CURWOOD: Whoa, okay, well wait a second - so what are these advantages for the females to sleep around?
FERNANDES: Well sometimes they want to confuse males as to paternity, because they can get protection from multiple males if they all think that they’re the father of the child. They can get resources, food, from multiple males if they all think that, potentially, they may be the father.
Sometimes, just like that hanging fly we talked about, if you mate multiple times, each time you mate you’re going to get a little nuptial gift or a piece of food for the privilege of mating with you. So I have, sort of, my top ten reasons to sleep around for females.
CURWOOD: And what species are you talking about?
FERNANDES: Oh, it’s a variety of things. We’ll see it in a lot of primates, lions, a lot of insects - birds will often sneak copulations with their next door neighbor when their own male is off getting more nesting material. If there’s a particularly handsome next door neighbor that might be a little bit more attractive than their own male, they’ll want to have those genes for their son - but maybe that male already has a mate, so they want to sort of get their mate to take care of their own offspring but sneak fatherhood with the next door neighbor so they will have more handsome sons.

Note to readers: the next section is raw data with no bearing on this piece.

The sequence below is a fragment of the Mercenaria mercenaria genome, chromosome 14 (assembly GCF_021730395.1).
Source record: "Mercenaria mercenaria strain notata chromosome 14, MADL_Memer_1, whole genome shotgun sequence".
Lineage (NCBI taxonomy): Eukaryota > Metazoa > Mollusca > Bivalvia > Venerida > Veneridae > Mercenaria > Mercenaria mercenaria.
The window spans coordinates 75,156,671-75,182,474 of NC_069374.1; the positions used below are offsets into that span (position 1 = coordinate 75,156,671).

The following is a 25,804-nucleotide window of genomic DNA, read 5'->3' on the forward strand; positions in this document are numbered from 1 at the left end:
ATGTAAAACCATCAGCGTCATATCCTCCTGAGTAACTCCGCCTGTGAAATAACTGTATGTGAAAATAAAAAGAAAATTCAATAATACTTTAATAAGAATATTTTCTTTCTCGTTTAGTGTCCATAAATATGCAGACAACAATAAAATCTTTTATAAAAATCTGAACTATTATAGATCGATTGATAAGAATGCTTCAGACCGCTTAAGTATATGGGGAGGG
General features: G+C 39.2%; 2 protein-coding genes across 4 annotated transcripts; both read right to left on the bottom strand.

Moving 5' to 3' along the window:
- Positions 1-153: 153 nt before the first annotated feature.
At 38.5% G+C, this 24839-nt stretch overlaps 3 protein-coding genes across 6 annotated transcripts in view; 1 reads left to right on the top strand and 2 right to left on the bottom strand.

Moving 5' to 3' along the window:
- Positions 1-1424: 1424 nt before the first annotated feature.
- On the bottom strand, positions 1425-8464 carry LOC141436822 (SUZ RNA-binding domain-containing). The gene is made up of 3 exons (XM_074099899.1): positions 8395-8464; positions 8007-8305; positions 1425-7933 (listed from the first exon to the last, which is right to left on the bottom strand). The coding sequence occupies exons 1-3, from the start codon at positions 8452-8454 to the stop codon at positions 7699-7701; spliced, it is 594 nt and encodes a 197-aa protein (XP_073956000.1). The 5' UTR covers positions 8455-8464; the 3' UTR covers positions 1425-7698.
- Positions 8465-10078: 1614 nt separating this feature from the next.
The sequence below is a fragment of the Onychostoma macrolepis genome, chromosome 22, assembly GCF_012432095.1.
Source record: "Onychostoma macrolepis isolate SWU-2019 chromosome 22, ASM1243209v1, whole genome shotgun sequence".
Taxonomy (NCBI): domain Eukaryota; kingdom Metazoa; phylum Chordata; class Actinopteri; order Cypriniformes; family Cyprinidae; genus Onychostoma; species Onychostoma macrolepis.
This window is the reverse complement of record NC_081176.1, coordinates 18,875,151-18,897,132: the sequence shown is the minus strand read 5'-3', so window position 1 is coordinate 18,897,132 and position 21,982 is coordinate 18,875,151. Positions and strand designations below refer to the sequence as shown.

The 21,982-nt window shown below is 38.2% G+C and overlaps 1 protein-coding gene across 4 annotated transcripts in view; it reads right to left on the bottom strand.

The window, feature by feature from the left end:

CURWOOD: And what about homosexuality?
FERNANDES: That’s my third topic that I cover - it’s homosexuality, transvestism, and sex change. Those really are very un-related topics in the animal world, but they sort of run together in sort of being alternative reproductive strategies. And I was asked about that for my very first talk - was there homosexual behavior in animals - and I was surprised when I started researching it, but it’s very, very common in both males and females as a strategy.
A really good example is in gulls in California. If there’s a shortage of males, two females will pair up - and it’s called lesbian gulls - and they’ll both build a nest together. They’ll seek copulations with neighboring males to get sperm, but they’ll both lay eggs in the nest, they’ll take turns incubating the eggs, and they’ll both feed the eggs. So it’s the only opportunity to have reproductive success if there aren’t enough males to go around.